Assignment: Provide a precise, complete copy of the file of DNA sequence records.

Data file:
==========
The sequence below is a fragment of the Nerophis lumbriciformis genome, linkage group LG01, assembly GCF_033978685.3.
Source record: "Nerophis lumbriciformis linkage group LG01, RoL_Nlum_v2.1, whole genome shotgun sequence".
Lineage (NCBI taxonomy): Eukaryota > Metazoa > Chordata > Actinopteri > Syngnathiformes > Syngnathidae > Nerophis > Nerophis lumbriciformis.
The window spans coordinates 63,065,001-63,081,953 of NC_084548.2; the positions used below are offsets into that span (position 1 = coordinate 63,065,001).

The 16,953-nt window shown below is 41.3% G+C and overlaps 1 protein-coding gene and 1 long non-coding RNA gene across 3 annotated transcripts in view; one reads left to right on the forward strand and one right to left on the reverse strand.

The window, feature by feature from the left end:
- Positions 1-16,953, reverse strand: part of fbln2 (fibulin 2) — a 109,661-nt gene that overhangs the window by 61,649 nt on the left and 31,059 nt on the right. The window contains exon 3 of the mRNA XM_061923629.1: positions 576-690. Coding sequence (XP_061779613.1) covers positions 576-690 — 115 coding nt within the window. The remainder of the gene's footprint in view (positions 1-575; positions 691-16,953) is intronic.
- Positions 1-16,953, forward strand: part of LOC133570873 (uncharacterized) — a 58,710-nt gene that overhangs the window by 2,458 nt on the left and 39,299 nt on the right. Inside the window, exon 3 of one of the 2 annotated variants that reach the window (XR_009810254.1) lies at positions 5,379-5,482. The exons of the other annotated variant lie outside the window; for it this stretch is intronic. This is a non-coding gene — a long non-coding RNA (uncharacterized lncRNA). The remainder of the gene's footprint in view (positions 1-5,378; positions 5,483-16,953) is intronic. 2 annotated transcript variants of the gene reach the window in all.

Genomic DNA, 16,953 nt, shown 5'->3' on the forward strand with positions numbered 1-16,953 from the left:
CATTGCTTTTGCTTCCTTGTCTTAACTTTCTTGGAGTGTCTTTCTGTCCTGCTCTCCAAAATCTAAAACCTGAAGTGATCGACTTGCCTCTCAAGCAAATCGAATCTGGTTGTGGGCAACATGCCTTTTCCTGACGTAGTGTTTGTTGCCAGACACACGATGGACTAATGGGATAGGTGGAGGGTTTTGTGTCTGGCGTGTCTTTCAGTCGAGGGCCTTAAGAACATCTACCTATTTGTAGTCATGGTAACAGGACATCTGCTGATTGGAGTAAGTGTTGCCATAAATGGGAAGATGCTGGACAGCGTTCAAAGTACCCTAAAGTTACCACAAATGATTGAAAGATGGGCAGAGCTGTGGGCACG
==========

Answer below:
The sequence below is a fragment of the Nerophis lumbriciformis genome, linkage group LG01, assembly GCF_033978685.3.
Source record: "Nerophis lumbriciformis linkage group LG01, RoL_Nlum_v2.1, whole genome shotgun sequence".
Lineage (NCBI taxonomy): Eukaryota > Metazoa > Chordata > Actinopteri > Syngnathiformes > Syngnathidae > Nerophis > Nerophis lumbriciformis.
The window spans coordinates 63,065,001-63,081,953 of NC_084548.2; the positions used below are offsets into that span (position 1 = coordinate 63,065,001).

The 16,953-nt window shown below is 41.3% G+C and overlaps 1 protein-coding gene and 1 long non-coding RNA gene across 3 annotated transcripts in view; one reads left to right on the forward strand and one right to left on the reverse strand.

The window, feature by feature from the left end:
- Positions 1-16,953, reverse strand: part of fbln2 (fibulin 2) — a 109,661-nt gene that overhangs the window by 61,649 nt on the left and 31,059 nt on the right. The window contains exon 3 of the mRNA XM_061923629.1: positions 576-690. Coding sequence (XP_061779613.1) covers positions 576-690 — 115 coding nt within the window. The remainder of the gene's footprint in view (positions 1-575; positions 691-16,953) is intronic.
- Positions 1-16,953, forward strand: part of LOC133570873 (uncharacterized) — a 58,710-nt gene that overhangs the window by 2,458 nt on the left and 39,299 nt on the right. Inside the window, exon 3 of one of the 2 annotated variants that reach the window (XR_009810254.1) lies at positions 5,379-5,482. The exons of the other annotated variant lie outside the window; for it this stretch is intronic. This is a non-coding gene — a long non-coding RNA (uncharacterized lncRNA). The remainder of the gene's footprint in view (positions 1-5,378; positions 5,483-16,953) is intronic. 2 annotated transcript variants of the gene reach the window in all.

Genomic DNA, 16,953 nt, shown 5'->3' on the forward strand with positions numbered 1-16,953 from the left:
CATTGCTTTTGCTTCCTTGTCTTAACTTTCTTGGAGTGTCTTTCTGTCCTGCTCTCCAAAATCTAAAACCTGAAGTGATCGACTTGCCTCTCAAGCAAATCGAATCTGGTTGTGGGCAACATGCCTTTTCCTGACGTAGTGTTTGTTGCCAGACACACGATGGACTAATGGGATAGGTGGAGGGTTTTGTGTCTGGCGTGTCTTTCAGTCGAGGGCCTTAAGAACATCTACCTATTTGTAGTCATGGTAACAGGACATCTGCTGATTGGAGTAAGTGTTGCCATAAATGGGAAGATGCTGGACAGCGTTCAAAGTACCCTAAAGTTACCACAAATGATTGAAAGATGGGCAGAGCTGTGGGCACG